Our galaxy’s supermassive black hole produces bursts of radiation. Scientists led by Farhad Yusef-Zadeh of Northwestern University looked at the center of our galaxy over a large portion of the electromagnetic spectrum (radio, millimeter, submillimeter, infrared, X rays, and soft gamma rays). They found that low-energy and high-energy flares occur simultaneously.
Scientists at MIT and Harvard have found evidence of a black hole’s event horizon, the point beyond which nothing (not even light) can escape. Using NASA’s Rossi X-ray Timing Explorer, scientists observed suspected neutron stars and black holes. Each object is locked in a binary system with a giant star. When gas from the companion flowed to either the neutron star or the black hole, Rossi detected specific signatures. With the neutron star, the gas crashed onto its hard surface, and astronomers detected X-ray bursts. In the case of a black hole, there were no explosions — the matter seemed to fall into a void without hitting anything.
A group of astrophysicists led by Kambiz Fathi of the Rochester Institute of Technology observed the barred spiral galaxy NGC 1097. They measured the motion of matter streaming from the galaxy’s spiral arms into the center. They estimate it takes debris roughly 200,000 years to travel from 30 light-years out into the central black hole. The group’s observations, made with the Gemini South Telescope in Chile, looked 10 times closer to the central supermassive black hole than ever before.
Astronomers at the University of Iowa have detected an intermediate-size black hole in galaxy M82. This object has roughly 1,000 times the mass of our Sun. Over the past decade, scientists have found evidence that a class of medium-size black holes exists; they have masses between 100 and 10,000 our Sun’s. Because not many of these black holes are known, this discovery can help explain how these objects form and evolve.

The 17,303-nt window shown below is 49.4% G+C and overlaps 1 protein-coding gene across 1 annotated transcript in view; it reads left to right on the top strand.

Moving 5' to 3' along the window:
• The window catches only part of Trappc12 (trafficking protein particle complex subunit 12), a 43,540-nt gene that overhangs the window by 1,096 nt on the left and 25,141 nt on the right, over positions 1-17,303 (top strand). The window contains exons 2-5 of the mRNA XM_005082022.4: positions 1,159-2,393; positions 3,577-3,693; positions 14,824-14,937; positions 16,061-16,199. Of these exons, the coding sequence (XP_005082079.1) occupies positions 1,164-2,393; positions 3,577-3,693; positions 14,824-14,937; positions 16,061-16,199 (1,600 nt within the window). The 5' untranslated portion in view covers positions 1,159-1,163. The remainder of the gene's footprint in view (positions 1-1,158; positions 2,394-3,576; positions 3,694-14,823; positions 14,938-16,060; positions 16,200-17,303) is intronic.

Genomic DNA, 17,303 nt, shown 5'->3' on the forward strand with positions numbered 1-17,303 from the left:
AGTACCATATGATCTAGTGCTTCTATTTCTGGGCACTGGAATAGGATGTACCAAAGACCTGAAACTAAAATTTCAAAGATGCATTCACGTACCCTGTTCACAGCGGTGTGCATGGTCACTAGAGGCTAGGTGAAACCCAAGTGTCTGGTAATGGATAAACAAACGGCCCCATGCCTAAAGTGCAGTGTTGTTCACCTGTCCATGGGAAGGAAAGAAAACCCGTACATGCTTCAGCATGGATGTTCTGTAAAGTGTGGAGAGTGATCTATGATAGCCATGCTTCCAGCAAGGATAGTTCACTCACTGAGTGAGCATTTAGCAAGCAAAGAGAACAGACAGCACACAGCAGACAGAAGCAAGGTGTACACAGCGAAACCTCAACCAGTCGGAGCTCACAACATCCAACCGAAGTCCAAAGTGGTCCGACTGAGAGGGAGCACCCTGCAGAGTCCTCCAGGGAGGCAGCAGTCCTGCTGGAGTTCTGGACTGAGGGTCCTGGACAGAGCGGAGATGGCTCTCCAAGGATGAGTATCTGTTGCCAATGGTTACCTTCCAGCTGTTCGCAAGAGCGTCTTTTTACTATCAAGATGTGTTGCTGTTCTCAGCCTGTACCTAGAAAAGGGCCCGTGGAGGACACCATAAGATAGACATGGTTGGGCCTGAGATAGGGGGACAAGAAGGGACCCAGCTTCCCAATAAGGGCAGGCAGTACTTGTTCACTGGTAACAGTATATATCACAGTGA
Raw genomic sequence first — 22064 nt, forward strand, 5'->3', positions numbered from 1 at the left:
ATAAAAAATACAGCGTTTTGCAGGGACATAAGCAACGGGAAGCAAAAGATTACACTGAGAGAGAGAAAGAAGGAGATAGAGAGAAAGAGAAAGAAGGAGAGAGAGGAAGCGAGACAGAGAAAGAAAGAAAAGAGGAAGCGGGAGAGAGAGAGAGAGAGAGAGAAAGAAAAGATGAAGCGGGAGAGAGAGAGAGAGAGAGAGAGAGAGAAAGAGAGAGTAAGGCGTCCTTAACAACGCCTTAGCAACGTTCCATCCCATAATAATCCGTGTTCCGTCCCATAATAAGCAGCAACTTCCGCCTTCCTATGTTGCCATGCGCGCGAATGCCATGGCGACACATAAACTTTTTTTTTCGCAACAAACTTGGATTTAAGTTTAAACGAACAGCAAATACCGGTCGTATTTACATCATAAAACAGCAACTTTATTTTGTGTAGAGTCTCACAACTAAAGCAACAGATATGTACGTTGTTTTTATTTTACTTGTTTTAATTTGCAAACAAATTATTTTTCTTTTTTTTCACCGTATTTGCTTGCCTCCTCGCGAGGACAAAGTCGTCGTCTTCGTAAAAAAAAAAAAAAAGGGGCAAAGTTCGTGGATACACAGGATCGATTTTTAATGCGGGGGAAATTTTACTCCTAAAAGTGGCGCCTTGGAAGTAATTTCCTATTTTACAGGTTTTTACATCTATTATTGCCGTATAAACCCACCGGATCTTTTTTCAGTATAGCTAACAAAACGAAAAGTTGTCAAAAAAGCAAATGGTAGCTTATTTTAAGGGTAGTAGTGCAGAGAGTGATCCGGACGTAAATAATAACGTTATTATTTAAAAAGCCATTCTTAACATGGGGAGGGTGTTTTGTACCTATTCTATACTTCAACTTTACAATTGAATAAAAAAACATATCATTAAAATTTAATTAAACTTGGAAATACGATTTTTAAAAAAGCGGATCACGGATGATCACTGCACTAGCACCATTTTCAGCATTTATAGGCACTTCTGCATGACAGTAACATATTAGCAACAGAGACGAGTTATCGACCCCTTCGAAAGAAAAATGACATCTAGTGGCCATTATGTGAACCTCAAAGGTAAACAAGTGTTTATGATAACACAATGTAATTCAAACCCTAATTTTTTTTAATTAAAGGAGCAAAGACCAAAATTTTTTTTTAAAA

Scientists have found a black hole that has left a dent in space-time. Using NASA’s Rossi X-ray Timing Explorer, they observed chaotic fluctuations near a black hole in a range of frequencies. The group, led by MIT’s Jeroen Homan, detected patterns in the X-ray light emitted near the black hole in 2005 identical to what they observed in 1996. The oscillations are likely the result of material passing over a groove caused by the black hole’s gravitational warping of space-time.
In the past year, astrophysicists have determined short-duration gamma-ray bursts (GRBs) result from two similar scenarios: neutron-star-to-neutron-star collisions, and black-hole-to-neutron-star collisions. A short GRB detected July 24, 2005, appears to be the result of a black hole and neutron star colliding. In the process, the black hole tore the neutron star apart. Smaller bursts of light followed the initial blast; scientists believe they were from bits of the torn-up neutron star falling into the black hole.